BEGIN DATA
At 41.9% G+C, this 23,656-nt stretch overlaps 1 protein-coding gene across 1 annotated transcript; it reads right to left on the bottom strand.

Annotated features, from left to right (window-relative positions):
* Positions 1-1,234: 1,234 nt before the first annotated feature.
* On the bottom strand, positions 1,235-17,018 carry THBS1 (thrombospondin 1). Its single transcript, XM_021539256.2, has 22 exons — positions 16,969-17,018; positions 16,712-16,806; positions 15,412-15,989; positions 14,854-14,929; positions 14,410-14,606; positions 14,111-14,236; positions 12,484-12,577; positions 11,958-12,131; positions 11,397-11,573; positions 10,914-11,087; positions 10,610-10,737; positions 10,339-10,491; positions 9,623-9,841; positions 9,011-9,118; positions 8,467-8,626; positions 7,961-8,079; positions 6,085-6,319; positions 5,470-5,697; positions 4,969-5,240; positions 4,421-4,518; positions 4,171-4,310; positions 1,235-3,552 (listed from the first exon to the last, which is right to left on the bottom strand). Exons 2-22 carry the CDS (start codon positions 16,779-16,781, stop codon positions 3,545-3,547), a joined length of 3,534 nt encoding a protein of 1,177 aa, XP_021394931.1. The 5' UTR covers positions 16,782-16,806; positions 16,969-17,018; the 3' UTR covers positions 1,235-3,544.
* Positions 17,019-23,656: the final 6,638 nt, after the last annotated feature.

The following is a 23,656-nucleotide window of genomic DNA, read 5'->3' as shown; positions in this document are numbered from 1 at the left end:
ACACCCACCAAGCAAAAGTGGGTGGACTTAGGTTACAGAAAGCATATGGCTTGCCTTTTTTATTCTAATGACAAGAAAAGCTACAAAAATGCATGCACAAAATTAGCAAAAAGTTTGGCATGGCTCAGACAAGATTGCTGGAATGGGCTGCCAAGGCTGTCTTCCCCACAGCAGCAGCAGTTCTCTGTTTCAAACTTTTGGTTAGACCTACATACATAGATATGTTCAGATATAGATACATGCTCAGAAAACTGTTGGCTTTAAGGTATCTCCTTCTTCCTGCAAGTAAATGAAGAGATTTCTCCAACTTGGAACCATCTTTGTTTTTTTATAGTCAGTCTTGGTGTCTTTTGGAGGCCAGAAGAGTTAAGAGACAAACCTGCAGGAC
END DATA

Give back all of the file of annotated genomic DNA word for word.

At 41.9% G+C, this 23,656-nt stretch overlaps 1 protein-coding gene across 1 annotated transcript; it reads right to left on the bottom strand.

Annotated features, from left to right (window-relative positions):
* Positions 1-1,234: 1,234 nt before the first annotated feature.
* On the bottom strand, positions 1,235-17,018 carry THBS1 (thrombospondin 1). Its single transcript, XM_021539256.2, has 22 exons — positions 16,969-17,018; positions 16,712-16,806; positions 15,412-15,989; positions 14,854-14,929; positions 14,410-14,606; positions 14,111-14,236; positions 12,484-12,577; positions 11,958-12,131; positions 11,397-11,573; positions 10,914-11,087; positions 10,610-10,737; positions 10,339-10,491; positions 9,623-9,841; positions 9,011-9,118; positions 8,467-8,626; positions 7,961-8,079; positions 6,085-6,319; positions 5,470-5,697; positions 4,969-5,240; positions 4,421-4,518; positions 4,171-4,310; positions 1,235-3,552 (listed from the first exon to the last, which is right to left on the bottom strand). Exons 2-22 carry the CDS (start codon positions 16,779-16,781, stop codon positions 3,545-3,547), a joined length of 3,534 nt encoding a protein of 1,177 aa, XP_021394931.1. The 5' UTR covers positions 16,782-16,806; positions 16,969-17,018; the 3' UTR covers positions 1,235-3,544.
* Positions 17,019-23,656: the final 6,638 nt, after the last annotated feature.

The following is a 23,656-nucleotide window of genomic DNA, read 5'->3' as shown; positions in this document are numbered from 1 at the left end:
ACACCCACCAAGCAAAAGTGGGTGGACTTAGGTTACAGAAAGCATATGGCTTGCCTTTTTTATTCTAATGACAAGAAAAGCTACAAAAATGCATGCACAAAATTAGCAAAAAGTTTGGCATGGCTCAGACAAGATTGCTGGAATGGGCTGCCAAGGCTGTCTTCCCCACAGCAGCAGCAGTTCTCTGTTTCAAACTTTTGGTTAGACCTACATACATAGATATGTTCAGATATAGATACATGCTCAGAAAACTGTTGGCTTTAAGGTATCTCCTTCTTCCTGCAAGTAAATGAAGAGATTTCTCCAACTTGGAACCATCTTTGTTTTTTTATAGTCAGTCTTGGTGTCTTTTGGAGGCCAGAAGAGTTAAGAGACAAACCTGCAGGAC